As leaders, nurses who have earned a Doctorate of Nursing Practice (DNP) are expected to ensure a nursing staff is providing the best possible patient care through evidence-based practice methods. Studies show that when nurses have proper leadership, medical facilities exhibit improvements in patient satisfaction, fewer medical complications, and better patient safety outcomes.
Nurses with DNPs are increasingly being asked to provide patients with better healthcare encounters. Cultivating an effective nursing leadership style plays a vital role in ensuring DNP-educated nurses can effectively manage staff nurses. Nursing leadership has been described as critical to well-coordinated and integrated care.
Nursing leadership “is essential regardless of where care is delivered (e.g., clinics or inpatient units, long-term care units or home care facilities), especially for those who are directly involved with patients for long periods of time,” researchers wrote in “Importance of Leadership Style Towards Quality of Care Measures in Healthcare Settings: A Systematic Review.”
For advanced practice registered nurses (APRNs) who are considering a career as a DNP-prepared nurse, finding a DNP curriculum that focuses on leadership education, such as Duquesne University’s online DNP program, is important. Duquesne University DNP students complete coursework and residencies in leadership to correspond with a clinical or executive doctoral track.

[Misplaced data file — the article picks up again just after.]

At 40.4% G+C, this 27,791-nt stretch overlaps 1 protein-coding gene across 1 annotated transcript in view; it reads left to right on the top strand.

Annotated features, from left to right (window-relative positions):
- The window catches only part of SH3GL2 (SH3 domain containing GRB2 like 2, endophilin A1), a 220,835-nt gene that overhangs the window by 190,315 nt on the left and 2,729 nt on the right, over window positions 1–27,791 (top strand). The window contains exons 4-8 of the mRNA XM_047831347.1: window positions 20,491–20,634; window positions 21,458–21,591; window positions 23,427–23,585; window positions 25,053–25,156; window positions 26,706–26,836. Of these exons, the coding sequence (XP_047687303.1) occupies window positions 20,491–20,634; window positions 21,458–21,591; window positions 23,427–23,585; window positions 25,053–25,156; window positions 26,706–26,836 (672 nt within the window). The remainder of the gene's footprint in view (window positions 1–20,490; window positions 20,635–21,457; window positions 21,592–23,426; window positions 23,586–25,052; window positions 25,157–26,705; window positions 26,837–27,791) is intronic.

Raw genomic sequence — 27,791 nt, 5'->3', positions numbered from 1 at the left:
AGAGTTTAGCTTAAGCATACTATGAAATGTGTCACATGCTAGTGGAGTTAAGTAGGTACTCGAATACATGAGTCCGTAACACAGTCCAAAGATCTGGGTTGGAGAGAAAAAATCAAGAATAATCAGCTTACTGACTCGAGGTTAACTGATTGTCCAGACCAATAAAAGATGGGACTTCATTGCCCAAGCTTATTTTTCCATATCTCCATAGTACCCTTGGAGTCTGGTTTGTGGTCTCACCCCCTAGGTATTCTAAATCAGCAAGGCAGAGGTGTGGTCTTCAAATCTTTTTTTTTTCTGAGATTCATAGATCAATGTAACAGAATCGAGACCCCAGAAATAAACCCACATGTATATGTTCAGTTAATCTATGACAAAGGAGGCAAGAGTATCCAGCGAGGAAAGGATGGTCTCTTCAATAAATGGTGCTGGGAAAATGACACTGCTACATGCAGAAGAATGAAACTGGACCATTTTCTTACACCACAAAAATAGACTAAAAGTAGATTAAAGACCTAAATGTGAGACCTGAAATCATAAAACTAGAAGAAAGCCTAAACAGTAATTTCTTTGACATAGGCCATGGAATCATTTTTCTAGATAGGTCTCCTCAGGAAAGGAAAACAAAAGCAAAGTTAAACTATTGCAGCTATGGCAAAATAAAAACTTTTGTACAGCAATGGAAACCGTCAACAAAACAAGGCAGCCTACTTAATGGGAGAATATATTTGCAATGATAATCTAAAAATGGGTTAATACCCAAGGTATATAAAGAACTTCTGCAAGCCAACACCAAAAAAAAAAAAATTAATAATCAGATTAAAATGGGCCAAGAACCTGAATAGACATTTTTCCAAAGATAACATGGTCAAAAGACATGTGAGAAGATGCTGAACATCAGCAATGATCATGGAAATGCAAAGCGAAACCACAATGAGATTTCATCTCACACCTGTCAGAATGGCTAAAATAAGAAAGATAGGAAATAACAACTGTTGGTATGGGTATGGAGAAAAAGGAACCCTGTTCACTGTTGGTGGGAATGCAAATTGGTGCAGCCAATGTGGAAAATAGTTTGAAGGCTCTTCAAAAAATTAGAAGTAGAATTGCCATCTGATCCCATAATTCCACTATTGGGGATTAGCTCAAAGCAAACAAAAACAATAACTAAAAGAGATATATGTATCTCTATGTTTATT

DNP Leadership Styles
Studies have shown different leadership styles impact morale, productivity, and positivity in all workplace settings. The five most common types of leadership styles contribute to the welfare of the staff and the patients and merge enthusiasm, ability and skill:
Transformational leaders build positive relationships and motivate individual staff members and teams as a whole. Transformational leaders are enthusiastic, charismatic and focused on successful outcomes.
The transformational style is widely seen as the gold standard in nursing leadership because it promotes improved patient outcomes and greater job satisfaction among staff nurses, studies show. The American Nurses Credentialing Center recognizes transformational leadership as an essential component to hospitals receiving the coveted Magnet designation.
Transactional leaders motivate employees through a system of rewards and punishments (or transactions) to get daily tasks accomplished. Also called managerial leadership, transactional leadership focuses on getting specific tasks completed by managing each portion.
Unlike transformational leaders who emphasize positive changes, transactional leaders are mainly focused on getting the job done without significant change. They believe in extrinsic motivation (either positive or negative), rules, standards and procedures to gain compliance.
Transactional leadership in nursing has been criticized for hindering long-term relationships and being a negative influence on nurses’ job satisfaction.
Autocratic leadership is demonstrated when a leader makes all the decisions without considering other input. Also called authoritarian leadership or micromanaging, autocratic leaders use negative reinforcement and punishment to enforce the rules.